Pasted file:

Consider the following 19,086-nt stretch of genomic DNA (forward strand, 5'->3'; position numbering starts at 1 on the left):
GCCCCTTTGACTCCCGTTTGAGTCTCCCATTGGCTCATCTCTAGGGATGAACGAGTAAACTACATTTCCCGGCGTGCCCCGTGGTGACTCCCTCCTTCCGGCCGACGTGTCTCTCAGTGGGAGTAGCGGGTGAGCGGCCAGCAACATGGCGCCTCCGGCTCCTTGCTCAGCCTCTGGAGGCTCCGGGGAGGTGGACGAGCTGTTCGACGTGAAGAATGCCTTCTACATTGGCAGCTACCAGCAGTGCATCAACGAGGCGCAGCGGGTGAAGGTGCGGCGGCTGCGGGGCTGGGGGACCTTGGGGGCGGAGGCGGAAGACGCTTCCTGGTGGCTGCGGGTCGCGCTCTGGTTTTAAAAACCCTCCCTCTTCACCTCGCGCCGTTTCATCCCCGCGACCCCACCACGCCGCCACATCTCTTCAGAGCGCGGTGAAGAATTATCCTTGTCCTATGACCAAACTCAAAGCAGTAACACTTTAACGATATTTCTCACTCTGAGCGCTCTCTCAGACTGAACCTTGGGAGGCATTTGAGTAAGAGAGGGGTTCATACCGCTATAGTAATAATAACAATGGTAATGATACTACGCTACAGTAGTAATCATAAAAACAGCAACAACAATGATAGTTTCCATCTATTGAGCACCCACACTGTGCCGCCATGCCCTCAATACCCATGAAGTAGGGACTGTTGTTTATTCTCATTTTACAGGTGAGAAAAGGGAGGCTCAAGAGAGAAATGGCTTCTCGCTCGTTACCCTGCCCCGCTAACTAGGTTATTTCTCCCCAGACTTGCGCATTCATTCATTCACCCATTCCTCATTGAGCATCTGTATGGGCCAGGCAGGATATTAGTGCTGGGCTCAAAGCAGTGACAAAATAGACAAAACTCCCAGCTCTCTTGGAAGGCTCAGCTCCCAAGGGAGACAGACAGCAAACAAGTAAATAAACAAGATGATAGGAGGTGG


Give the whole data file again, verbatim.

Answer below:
Consider the following 19,086-nt stretch of genomic DNA (forward strand, 5'->3'; position numbering starts at 1 on the left):
GCCCCTTTGACTCCCGTTTGAGTCTCCCATTGGCTCATCTCTAGGGATGAACGAGTAAACTACATTTCCCGGCGTGCCCCGTGGTGACTCCCTCCTTCCGGCCGACGTGTCTCTCAGTGGGAGTAGCGGGTGAGCGGCCAGCAACATGGCGCCTCCGGCTCCTTGCTCAGCCTCTGGAGGCTCCGGGGAGGTGGACGAGCTGTTCGACGTGAAGAATGCCTTCTACATTGGCAGCTACCAGCAGTGCATCAACGAGGCGCAGCGGGTGAAGGTGCGGCGGCTGCGGGGCTGGGGGACCTTGGGGGCGGAGGCGGAAGACGCTTCCTGGTGGCTGCGGGTCGCGCTCTGGTTTTAAAAACCCTCCCTCTTCACCTCGCGCCGTTTCATCCCCGCGACCCCACCACGCCGCCACATCTCTTCAGAGCGCGGTGAAGAATTATCCTTGTCCTATGACCAAACTCAAAGCAGTAACACTTTAACGATATTTCTCACTCTGAGCGCTCTCTCAGACTGAACCTTGGGAGGCATTTGAGTAAGAGAGGGGTTCATACCGCTATAGTAATAATAACAATGGTAATGATACTACGCTACAGTAGTAATCATAAAAACAGCAACAACAATGATAGTTTCCATCTATTGAGCACCCACACTGTGCCGCCATGCCCTCAATACCCATGAAGTAGGGACTGTTGTTTATTCTCATTTTACAGGTGAGAAAAGGGAGGCTCAAGAGAGAAATGGCTTCTCGCTCGTTACCCTGCCCCGCTAACTAGGTTATTTCTCCCCAGACTTGCGCATTCATTCATTCACCCATTCCTCATTGAGCATCTGTATGGGCCAGGCAGGATATTAGTGCTGGGCTCAAAGCAGTGACAAAATAGACAAAACTCCCAGCTCTCTTGGAAGGCTCAGCTCCCAAGGGAGACAGACAGCAAACAAGTAAATAAACAAGATGATAGGAGGTGG